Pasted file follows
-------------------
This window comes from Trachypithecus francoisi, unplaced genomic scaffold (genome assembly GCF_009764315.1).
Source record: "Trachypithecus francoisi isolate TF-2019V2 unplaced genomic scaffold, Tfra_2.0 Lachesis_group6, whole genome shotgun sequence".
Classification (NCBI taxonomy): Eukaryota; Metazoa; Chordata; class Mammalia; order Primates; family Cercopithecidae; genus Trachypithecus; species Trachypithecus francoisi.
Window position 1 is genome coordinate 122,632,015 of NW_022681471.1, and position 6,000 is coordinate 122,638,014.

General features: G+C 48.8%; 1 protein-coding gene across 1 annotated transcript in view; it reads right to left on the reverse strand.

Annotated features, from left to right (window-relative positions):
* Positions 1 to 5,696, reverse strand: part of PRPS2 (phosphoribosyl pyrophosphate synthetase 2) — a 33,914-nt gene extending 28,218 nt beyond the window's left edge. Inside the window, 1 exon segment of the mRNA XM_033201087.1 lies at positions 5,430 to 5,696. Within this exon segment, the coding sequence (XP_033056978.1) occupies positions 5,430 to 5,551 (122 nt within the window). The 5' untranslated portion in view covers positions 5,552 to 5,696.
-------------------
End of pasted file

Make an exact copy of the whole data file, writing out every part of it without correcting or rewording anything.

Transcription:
This window comes from Trachypithecus francoisi, unplaced genomic scaffold (genome assembly GCF_009764315.1).
Source record: "Trachypithecus francoisi isolate TF-2019V2 unplaced genomic scaffold, Tfra_2.0 Lachesis_group6, whole genome shotgun sequence".
Classification (NCBI taxonomy): Eukaryota; Metazoa; Chordata; class Mammalia; order Primates; family Cercopithecidae; genus Trachypithecus; species Trachypithecus francoisi.
Window position 1 is genome coordinate 122,632,015 of NW_022681471.1, and position 6,000 is coordinate 122,638,014.

General features: G+C 48.8%; 1 protein-coding gene across 1 annotated transcript in view; it reads right to left on the reverse strand.

Annotated features, from left to right (window-relative positions):
* Positions 1 to 5,696, reverse strand: part of PRPS2 (phosphoribosyl pyrophosphate synthetase 2) — a 33,914-nt gene extending 28,218 nt beyond the window's left edge. Inside the window, 1 exon segment of the mRNA XM_033201087.1 lies at positions 5,430 to 5,696. Within this exon segment, the coding sequence (XP_033056978.1) occupies positions 5,430 to 5,551 (122 nt within the window). The 5' untranslated portion in view covers positions 5,552 to 5,696.